HC Deb 11 July 1905 vol 149 cc269-70

desired to call the attention of the Speaker to what he conceived to be an abuse of the rules of the House. Yesterday, when the time limit for Questions had arrived, there were three Questions on the Paper addressed to the Prime Minister which were not answered by him. He submitted that, under the rules of the House, it was the bounden duty of the right hon. Gentleman to supply written Answers to those Questions and circulate them in the Votes and Proceedings, but he had not done so. He wished to ask the Speaker what remedy hon. Members had against this evasion of answering Questions by the Prime Minister.


This matter was discussed last week, when, I think, the hon. Member put to me almost identically the same Question. I then said that the rules provided no remedy but that it was the duty of the Minister whose Questions were not reached to hand the Answers in at the Table of the House. I would point out to the hon. Member that very often it happens that, by reason of the great number of supplementary Questions, the Questions on the printed Paper are not reached.


pointed out that arrangements had been made, which were almost invariably successful, that Questions addressed to him should come on at a time when he could answer them. He thought there were seventeen addressed to him yesterday, and he was on his logs for thirty-five or forty minutes answering them. There would have been no difficulty in answering the three Questions referred to by the hon. Member but for the large number of supplementary Questions, for he greatly preferred answering Questions orally. The hon. Member apparently suggested that he wished to evade Questions. He should have thought the hon. Member had had enough experience of the operation of putting Questions and of the operation of receiving Answers to know that there was no desire for evasion on his part. He did not feel at all guilty in that respect. He did feel guilty in not having given written Answers to the Questions which were not reached.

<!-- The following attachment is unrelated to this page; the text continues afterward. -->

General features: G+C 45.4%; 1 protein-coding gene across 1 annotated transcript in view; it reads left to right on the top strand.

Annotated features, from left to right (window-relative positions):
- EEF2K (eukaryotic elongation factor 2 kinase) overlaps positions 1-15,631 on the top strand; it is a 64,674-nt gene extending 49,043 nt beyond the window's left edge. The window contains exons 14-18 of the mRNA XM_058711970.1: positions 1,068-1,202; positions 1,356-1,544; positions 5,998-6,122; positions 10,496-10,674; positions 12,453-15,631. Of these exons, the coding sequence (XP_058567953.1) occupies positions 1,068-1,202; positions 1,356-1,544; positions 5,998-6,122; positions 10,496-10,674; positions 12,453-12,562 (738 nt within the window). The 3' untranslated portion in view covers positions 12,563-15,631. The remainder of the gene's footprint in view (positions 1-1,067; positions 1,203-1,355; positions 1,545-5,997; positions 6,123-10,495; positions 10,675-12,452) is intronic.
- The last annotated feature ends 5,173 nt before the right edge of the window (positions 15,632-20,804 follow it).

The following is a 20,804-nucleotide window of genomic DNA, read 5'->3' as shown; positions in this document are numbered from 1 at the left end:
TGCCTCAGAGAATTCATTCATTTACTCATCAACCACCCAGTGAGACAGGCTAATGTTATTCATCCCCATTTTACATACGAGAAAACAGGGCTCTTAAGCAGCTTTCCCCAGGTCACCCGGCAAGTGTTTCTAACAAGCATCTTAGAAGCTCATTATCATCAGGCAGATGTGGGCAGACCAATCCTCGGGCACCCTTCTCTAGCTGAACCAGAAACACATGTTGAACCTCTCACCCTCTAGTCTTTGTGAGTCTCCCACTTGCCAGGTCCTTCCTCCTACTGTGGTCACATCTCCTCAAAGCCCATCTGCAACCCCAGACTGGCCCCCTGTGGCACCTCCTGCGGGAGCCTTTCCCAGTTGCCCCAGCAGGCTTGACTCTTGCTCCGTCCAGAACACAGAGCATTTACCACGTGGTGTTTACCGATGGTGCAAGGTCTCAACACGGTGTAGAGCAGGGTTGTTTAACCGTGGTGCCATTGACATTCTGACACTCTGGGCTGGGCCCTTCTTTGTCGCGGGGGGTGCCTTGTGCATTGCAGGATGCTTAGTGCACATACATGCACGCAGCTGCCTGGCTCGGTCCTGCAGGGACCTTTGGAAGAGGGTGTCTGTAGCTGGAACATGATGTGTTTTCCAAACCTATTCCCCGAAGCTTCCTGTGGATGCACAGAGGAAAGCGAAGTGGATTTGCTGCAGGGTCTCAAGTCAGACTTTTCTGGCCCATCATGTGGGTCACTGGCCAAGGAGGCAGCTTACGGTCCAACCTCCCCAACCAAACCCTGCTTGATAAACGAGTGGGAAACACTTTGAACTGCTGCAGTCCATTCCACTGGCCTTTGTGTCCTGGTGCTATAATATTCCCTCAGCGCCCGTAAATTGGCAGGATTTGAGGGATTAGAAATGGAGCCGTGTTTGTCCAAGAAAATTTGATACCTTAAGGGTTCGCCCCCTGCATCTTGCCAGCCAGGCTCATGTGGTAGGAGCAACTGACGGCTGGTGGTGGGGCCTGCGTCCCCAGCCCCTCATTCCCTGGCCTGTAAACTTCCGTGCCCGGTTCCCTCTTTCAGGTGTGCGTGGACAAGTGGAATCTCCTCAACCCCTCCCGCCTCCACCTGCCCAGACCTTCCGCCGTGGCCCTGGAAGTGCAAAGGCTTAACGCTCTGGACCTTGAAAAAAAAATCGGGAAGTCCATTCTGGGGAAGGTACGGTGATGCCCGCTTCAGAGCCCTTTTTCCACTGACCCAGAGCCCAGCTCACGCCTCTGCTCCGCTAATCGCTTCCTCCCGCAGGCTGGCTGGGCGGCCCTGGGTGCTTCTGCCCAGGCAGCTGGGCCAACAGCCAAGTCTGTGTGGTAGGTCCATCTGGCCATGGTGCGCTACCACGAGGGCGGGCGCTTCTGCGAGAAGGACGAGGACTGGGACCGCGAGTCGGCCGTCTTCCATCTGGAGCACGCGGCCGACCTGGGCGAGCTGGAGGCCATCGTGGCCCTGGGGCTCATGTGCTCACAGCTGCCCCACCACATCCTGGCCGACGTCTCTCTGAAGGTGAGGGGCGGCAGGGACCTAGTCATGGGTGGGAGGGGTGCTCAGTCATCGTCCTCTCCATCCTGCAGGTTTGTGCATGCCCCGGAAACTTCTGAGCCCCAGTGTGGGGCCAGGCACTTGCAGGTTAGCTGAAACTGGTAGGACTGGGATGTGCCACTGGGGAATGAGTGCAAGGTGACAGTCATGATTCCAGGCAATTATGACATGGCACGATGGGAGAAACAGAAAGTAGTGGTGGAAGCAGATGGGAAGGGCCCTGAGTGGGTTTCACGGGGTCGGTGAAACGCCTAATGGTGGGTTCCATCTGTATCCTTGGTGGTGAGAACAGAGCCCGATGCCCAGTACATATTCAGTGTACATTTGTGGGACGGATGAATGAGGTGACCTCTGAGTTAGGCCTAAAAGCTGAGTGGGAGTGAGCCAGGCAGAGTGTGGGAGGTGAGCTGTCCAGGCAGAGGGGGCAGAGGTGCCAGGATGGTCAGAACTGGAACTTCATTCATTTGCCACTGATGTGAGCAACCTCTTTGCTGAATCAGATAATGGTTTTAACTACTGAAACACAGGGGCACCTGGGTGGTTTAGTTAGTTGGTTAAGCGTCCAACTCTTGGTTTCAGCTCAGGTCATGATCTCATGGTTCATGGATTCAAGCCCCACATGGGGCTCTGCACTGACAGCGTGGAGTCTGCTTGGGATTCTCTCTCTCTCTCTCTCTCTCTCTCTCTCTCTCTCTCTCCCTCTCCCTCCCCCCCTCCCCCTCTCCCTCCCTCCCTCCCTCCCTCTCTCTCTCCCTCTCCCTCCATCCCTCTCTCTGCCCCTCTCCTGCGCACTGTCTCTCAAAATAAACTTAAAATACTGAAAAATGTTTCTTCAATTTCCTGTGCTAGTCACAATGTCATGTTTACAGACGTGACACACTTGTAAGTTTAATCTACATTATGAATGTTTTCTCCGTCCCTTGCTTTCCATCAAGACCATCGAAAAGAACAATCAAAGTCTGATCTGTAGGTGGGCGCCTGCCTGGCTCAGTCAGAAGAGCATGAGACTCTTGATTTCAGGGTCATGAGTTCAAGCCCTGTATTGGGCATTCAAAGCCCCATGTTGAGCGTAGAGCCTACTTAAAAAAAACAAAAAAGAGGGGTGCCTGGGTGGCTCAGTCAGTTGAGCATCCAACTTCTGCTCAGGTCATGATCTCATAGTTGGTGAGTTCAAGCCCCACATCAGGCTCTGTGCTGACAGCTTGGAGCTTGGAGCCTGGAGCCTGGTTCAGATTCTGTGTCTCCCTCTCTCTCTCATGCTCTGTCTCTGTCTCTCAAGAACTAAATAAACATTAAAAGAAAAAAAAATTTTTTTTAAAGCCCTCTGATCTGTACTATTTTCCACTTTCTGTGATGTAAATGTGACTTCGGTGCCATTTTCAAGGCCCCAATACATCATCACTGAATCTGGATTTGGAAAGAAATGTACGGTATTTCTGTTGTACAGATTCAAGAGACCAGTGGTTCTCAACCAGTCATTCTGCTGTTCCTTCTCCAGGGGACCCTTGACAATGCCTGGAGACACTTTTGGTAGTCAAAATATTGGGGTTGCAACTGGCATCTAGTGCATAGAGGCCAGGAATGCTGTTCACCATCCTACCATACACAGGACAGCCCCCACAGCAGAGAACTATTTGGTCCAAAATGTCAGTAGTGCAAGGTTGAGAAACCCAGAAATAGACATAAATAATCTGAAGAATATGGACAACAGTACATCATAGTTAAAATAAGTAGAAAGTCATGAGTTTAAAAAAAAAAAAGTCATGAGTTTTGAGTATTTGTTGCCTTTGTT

Very well; the right hon. Gentleman will not offend again.